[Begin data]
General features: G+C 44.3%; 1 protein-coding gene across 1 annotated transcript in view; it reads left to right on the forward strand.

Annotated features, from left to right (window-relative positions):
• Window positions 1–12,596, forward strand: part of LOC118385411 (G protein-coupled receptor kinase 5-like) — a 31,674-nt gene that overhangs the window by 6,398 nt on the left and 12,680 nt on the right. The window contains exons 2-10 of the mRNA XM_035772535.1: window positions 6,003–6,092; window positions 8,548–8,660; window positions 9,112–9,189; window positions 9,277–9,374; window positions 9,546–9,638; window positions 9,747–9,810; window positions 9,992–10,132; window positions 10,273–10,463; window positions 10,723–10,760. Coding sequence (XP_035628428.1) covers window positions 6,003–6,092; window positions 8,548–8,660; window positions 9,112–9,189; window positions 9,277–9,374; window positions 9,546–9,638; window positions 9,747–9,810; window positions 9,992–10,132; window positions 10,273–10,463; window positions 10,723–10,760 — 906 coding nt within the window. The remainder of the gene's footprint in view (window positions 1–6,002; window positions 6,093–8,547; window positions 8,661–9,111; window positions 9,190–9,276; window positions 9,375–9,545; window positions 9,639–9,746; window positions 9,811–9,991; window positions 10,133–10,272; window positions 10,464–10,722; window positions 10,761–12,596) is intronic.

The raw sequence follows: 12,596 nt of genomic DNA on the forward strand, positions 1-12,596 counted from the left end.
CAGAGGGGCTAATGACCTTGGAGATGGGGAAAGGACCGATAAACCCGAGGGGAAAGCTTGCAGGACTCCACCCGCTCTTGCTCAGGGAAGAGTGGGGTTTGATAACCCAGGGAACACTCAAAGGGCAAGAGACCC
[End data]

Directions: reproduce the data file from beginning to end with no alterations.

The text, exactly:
General features: G+C 44.3%; 1 protein-coding gene across 1 annotated transcript in view; it reads left to right on the forward strand.

Annotated features, from left to right (window-relative positions):
• Window positions 1–12,596, forward strand: part of LOC118385411 (G protein-coupled receptor kinase 5-like) — a 31,674-nt gene that overhangs the window by 6,398 nt on the left and 12,680 nt on the right. The window contains exons 2-10 of the mRNA XM_035772535.1: window positions 6,003–6,092; window positions 8,548–8,660; window positions 9,112–9,189; window positions 9,277–9,374; window positions 9,546–9,638; window positions 9,747–9,810; window positions 9,992–10,132; window positions 10,273–10,463; window positions 10,723–10,760. Coding sequence (XP_035628428.1) covers window positions 6,003–6,092; window positions 8,548–8,660; window positions 9,112–9,189; window positions 9,277–9,374; window positions 9,546–9,638; window positions 9,747–9,810; window positions 9,992–10,132; window positions 10,273–10,463; window positions 10,723–10,760 — 906 coding nt within the window. The remainder of the gene's footprint in view (window positions 1–6,002; window positions 6,093–8,547; window positions 8,661–9,111; window positions 9,190–9,276; window positions 9,375–9,545; window positions 9,639–9,746; window positions 9,811–9,991; window positions 10,133–10,272; window positions 10,464–10,722; window positions 10,761–12,596) is intronic.

The raw sequence follows: 12,596 nt of genomic DNA on the forward strand, positions 1-12,596 counted from the left end.
CAGAGGGGCTAATGACCTTGGAGATGGGGAAAGGACCGATAAACCCGAGGGGAAAGCTTGCAGGACTCCACCCGCTCTTGCTCAGGGAAGAGTGGGGTTTGATAACCCAGGGAACACTCAAAGGGCAAGAGACCC